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“Bots” has become a four-letter word in the wake of reports about the black market for fake fans and followers on popular sites like Instagram. This is a shame because marketing automation is supposed to be a good thing. It’s supposed to provide an opportunity to save time and improve results by using data and technology in ways a mere mortal never could. But when it comes to social media and influencer marketing, the dark side of automation is rising.

Many marketers use bots on Instagram to follow people and “like” and comment on their behalf with the intent of growing their followings and increasing engagement rates, even though Instagram frowns on the process. Those marketers are overlooking a crucial shortcoming: Bots don’t understand context.

Using a bot to field simple customer service inquiries is one thing, but expecting it to comment appropriately on a post is another entirely. We are pushing bots further than they are ready to go. Sometimes the language just feels awkward, but other times it can be downright insulting or inappropriate.

Bots aren’t ready to be your proxy

Instagram has battled bots for years. Back in 2014, the app eradicated millions of fake users in a now infamous purge, causing celebrities to lose millions of followers overnight. Instagram says fake accounts only make up a small fraction of its user base, but they are there.


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Brands can employ bots to inflate their fan bases or as part of digital ad fraud scams, but, obviously, not all bots are bad. Google uses bots to index the internet, and bots field routine questions on the websites of digitally mature companies.

Indeed, automating simple tasks can be a critical business decision. Think of automated phone systems. When you call a business, you don’t get a person on the phone — you get an automated attendant that asks callers simple questions. If the bot can’t handle the request, it can usually connect the caller with a real person. This saves companies time and money, mitigates dropped calls, and prevents customers from hearing the nearly obsolete busy signal.

But this is very different from what brands are asking of bots on social media. Interpreting free-flow text and commenting appropriately is far more advanced. Sometimes it works out, but other times, it is glaringly wrong, and that can hurt a brand.

Bots behaving badly

Using Instagram bots is fairly simple. Users connect their Instagram accounts to the bots and select the length of time the bot will run and what they want it to do (e.g., like, comment, or follow). The user then selects generic comments for the bot to choose from, such as “Wow!” or “Love this!” Users can also choose emojis and hashtags for the bots to utilize, which tend to be things like locations (e.g., #Brooklyn, #beach), descriptions (#brunette), or trends (#wokeuplikethis). Then the bot scans Instagram for posts relevant to the selected hashtags and completes the engagement phase by liking, commenting, or following.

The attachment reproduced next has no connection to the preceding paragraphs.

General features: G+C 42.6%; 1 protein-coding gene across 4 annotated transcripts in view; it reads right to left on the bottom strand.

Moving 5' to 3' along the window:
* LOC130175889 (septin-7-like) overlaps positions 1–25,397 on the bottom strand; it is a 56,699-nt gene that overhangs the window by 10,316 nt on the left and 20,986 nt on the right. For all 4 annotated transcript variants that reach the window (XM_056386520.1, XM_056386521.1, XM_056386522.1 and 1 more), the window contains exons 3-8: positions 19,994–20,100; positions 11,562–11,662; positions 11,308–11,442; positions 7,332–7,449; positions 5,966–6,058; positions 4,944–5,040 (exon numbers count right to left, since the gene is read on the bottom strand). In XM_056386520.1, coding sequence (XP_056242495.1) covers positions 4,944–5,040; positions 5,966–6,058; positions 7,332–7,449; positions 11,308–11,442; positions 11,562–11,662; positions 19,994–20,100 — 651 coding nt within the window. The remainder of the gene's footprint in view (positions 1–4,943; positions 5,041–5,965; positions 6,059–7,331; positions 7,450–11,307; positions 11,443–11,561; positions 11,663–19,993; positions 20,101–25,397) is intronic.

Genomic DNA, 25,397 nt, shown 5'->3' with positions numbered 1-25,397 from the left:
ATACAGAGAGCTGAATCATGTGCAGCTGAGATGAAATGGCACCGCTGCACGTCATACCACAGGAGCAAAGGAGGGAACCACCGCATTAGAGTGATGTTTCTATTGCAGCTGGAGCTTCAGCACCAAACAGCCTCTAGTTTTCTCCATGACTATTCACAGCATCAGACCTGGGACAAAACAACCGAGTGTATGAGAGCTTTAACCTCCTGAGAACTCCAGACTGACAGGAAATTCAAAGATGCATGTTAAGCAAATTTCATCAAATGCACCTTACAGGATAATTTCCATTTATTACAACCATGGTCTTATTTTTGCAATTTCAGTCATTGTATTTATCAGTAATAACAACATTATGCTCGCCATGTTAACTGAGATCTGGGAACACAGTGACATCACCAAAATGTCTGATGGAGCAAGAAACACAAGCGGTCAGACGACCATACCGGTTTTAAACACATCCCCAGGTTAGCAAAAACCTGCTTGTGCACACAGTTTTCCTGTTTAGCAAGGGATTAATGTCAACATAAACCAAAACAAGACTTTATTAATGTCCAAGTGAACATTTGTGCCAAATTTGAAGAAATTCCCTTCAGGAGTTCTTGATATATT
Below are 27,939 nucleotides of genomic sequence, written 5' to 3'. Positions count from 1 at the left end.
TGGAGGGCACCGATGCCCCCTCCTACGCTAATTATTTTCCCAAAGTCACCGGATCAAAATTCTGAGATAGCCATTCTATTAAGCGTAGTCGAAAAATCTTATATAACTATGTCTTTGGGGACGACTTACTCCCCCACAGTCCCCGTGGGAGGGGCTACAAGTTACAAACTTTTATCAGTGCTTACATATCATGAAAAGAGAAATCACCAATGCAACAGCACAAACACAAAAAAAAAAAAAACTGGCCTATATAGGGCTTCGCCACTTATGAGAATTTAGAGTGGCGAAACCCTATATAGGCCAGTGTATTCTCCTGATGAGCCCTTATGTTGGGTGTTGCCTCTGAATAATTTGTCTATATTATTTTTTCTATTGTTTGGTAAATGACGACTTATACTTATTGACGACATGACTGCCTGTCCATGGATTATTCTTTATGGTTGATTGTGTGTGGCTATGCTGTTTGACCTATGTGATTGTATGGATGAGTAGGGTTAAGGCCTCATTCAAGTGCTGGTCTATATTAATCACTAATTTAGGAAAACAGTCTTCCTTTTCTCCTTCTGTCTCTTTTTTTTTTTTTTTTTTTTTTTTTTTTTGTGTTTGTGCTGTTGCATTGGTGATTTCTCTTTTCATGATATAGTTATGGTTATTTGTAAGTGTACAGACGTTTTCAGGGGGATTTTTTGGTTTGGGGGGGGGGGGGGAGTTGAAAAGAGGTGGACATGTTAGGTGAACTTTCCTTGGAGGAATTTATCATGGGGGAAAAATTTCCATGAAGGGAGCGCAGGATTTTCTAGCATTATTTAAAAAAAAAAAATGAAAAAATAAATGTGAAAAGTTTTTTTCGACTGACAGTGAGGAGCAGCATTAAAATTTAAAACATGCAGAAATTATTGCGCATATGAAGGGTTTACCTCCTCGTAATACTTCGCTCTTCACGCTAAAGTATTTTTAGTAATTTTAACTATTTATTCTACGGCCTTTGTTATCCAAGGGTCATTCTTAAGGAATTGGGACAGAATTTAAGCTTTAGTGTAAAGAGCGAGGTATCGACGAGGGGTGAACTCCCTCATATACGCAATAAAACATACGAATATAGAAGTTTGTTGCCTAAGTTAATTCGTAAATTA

It is difficult to find hard stats on how many brands and influencers use bots, but it happens often, especially among smaller brands or up-and-coming influencers who may have limited resources. But it is risky. Bots can say the wrong thing or, at the least, some weird things.

Here is an Instagram user imploring people to stop using bots after she received multiple inappropriate comments on her post about her miscarriage:

And in this instance, a bot comments on a woman’s picture of her sick son: “Interesting! Where was this taken? :)”

For brands, building a robust social media presence requires authenticity. You need a strong brand voice, and you need all of your social media activity to reflect that voice. Comments like “Wow!” don’t sound genuine, and when they are used incorrectly, they reflect poorly on the brand. Additionally, not all users will realize they are dealing with a bot. They may think it is a brand representative choosing to make an asinine comment on your company’s behalf. Not to mention that using bots violates Instagram’s API terms, which state: “Add something unique to the community. Don’t use the Instagram APIs to replicate or attempt to replace the functionality or essential user experiences of Instagram.com or any of Instagram’s apps.”

Be careful in deciding how and when you employ bots for business purposes. By all means, use automated tools to do things like aggregate third-party content and help with data analytics, but hold off on employing bots to take over your Instagram presence. They are not ready to effectively replicate real, human interaction, which makes it risky to have them represent your brand.

Rich Kahn is the CEO and cofounder of eZanga, an online marketing firm.

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